The Lobster Quadrille

Studies in Alice X, by Marc Edmund Jones

This lesson considers the tenth chapter of Alice in Wonderland and the tenth great principle of wisdom in the Philosophy of Concepts as revealed through the adventures of Alice is that life is cumulative and recapitulatory or that no cycle is ever lived out and no experience is ever surrendered or dropped from consciousness until such time as the period of disintegration or decay begins. Thus many individuals begin to die before they are well into the years of adult-ship and in the detail of healing and life counseling that is the most important part of any laboratory work with the soul of man and as is represented in the development of this Philosophy of Concepts the greatest single difficulty is that in practically every case this underlying or subtle death has begun. Before more than the most superficial palliation in healing can be given, whether the problems are of body or pocket book or emotional complication, the individual must first be rescued from the almost unbreakable grip of this death. The healing procedure is simple enough in principle but is desperately difficult in practice. It is necessary that every thread of life be caught up, repaired and placed strongly and firmly again in and through the heavier or outer warp threads of the fabric of life until the very pattern of the soul itself is revealed to the eyes of the world. Life is life and the basis of real living is utilization to the full of every element in the experience. A frugal nature punishes bitterly those who by surface observation alone assume her to be prodigal, and ape her as they may feel subconsciously, by carelessly scattering abroad the very substance of self. At each stage of growth man must pick up all the shreds of his life. The process, seen in natural form as it goes to seed in the memories and wanderings of old age, is intensified by philosophical study and so philosophy becomes in truth the hope of the world today.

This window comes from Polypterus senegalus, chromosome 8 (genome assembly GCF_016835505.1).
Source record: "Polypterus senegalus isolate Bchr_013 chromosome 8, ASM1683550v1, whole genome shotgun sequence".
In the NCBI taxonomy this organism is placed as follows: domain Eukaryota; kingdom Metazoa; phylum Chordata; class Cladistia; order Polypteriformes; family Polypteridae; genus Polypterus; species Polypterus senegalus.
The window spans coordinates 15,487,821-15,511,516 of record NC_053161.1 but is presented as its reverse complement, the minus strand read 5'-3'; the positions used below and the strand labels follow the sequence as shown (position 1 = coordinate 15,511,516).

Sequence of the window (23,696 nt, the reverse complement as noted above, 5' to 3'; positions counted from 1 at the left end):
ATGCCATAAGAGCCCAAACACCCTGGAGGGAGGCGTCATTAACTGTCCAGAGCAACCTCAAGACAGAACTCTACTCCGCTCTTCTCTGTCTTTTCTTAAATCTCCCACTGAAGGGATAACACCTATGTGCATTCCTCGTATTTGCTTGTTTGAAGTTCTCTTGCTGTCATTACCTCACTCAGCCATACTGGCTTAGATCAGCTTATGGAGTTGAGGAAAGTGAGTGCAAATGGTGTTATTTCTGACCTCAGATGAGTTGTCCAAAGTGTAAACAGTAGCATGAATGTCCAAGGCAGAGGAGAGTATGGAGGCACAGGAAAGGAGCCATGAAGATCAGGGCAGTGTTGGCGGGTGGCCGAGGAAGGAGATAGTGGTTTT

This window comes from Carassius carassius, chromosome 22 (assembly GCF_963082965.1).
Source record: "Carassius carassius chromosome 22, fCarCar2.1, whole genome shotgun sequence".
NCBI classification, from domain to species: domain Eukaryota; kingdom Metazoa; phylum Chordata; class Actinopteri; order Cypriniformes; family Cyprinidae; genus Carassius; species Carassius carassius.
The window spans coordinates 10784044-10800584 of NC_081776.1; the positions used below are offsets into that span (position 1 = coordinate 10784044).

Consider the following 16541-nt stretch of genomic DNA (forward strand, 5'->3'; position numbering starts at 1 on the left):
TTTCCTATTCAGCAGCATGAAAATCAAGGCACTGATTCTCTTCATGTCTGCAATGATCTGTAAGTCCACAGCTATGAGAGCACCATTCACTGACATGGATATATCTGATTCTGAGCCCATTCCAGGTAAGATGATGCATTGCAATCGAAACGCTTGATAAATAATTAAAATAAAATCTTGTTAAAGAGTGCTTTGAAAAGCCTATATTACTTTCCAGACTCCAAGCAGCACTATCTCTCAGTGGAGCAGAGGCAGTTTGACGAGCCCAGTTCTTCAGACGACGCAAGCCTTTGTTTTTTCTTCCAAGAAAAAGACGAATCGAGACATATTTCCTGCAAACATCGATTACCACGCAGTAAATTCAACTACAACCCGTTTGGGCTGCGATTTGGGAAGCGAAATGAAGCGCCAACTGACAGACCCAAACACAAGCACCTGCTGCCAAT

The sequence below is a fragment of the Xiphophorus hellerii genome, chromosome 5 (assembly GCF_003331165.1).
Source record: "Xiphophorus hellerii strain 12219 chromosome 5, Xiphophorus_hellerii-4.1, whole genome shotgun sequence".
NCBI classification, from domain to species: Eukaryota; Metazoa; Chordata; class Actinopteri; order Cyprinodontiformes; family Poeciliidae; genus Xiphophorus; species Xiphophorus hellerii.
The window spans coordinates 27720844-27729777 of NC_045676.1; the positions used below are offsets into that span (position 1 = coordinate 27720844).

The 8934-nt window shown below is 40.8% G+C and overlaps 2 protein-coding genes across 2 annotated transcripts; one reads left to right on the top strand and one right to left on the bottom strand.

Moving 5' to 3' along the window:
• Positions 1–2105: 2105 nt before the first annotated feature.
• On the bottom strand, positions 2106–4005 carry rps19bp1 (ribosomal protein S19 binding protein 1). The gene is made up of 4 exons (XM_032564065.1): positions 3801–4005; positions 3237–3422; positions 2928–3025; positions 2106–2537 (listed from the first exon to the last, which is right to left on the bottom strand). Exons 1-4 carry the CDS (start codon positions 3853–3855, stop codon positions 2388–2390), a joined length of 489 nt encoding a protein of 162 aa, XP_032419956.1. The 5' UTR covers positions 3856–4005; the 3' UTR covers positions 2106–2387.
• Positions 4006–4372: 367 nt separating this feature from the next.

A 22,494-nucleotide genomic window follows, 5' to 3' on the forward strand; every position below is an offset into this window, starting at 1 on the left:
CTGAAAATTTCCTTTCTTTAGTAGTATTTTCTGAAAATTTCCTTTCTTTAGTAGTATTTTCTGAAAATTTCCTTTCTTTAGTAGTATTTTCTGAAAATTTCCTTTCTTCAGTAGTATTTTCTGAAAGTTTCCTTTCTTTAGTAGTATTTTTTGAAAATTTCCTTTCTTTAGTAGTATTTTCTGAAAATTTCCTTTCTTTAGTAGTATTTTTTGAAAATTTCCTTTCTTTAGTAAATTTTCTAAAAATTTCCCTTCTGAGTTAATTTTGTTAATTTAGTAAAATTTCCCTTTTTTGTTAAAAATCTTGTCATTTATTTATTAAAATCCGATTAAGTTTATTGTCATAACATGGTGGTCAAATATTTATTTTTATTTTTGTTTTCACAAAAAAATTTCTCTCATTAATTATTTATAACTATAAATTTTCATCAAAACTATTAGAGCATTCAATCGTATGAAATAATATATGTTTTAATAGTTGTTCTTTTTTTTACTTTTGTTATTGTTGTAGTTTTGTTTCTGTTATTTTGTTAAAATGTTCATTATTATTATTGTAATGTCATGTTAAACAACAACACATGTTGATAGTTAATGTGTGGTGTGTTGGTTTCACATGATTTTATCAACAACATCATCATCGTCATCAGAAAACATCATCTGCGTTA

Here is the principle of karma as the occult term for the aggregated cause that inherent in self is conceived to be responsible for the effects manifest in the world as the surrounding circumstances of being. Karma ordinarily is taught in somewhat kindergarten fashion that the influences in the present life result from the acts, and mostly bad ones, of past lives. However, this doctrine of reincarnation complicates the doctrine of karma needlessly. Karma must be seen as the pattern of being or the actual warp of the fabric of soul. If karma were all worked out the individual would die. Apart from every other factor there would be nothing left that would be his I or ego. Only experience is eternal and immortal and the actual essence of experience is that for which the term karma serves best. Karma properly understood, instead of being worked out, is intensified with growth. Thus it is clear why in the Mysteries teaching it is said that at every initiation everyone must master their karma all over again. Every weft thread as the design of life increases in beauty of detail must still be woven on the underlying warp. The symbolism of the tenth chapter of Alice is therefore interesting in showing through the lobster the striking picturization of this divinely inspired and recurrent dip into the very depths of life. The lobster fundamentally is a scavenger, and in the proper constructive sense of the word spiritual man is a scavenger enabled to salvage and make useful every item of experience. In the large family of Crustacea to which the lobster belongs is found the only example of real blue blood because the chemical element of the oxygen-carrying function of the blood is copper instead of iron and in occult teachings the Venus copper is closer to the spiritual sun than the Mars iron. The lobsters are thrown into the sea during the game and the sea is eternally the great supporting body of all experience.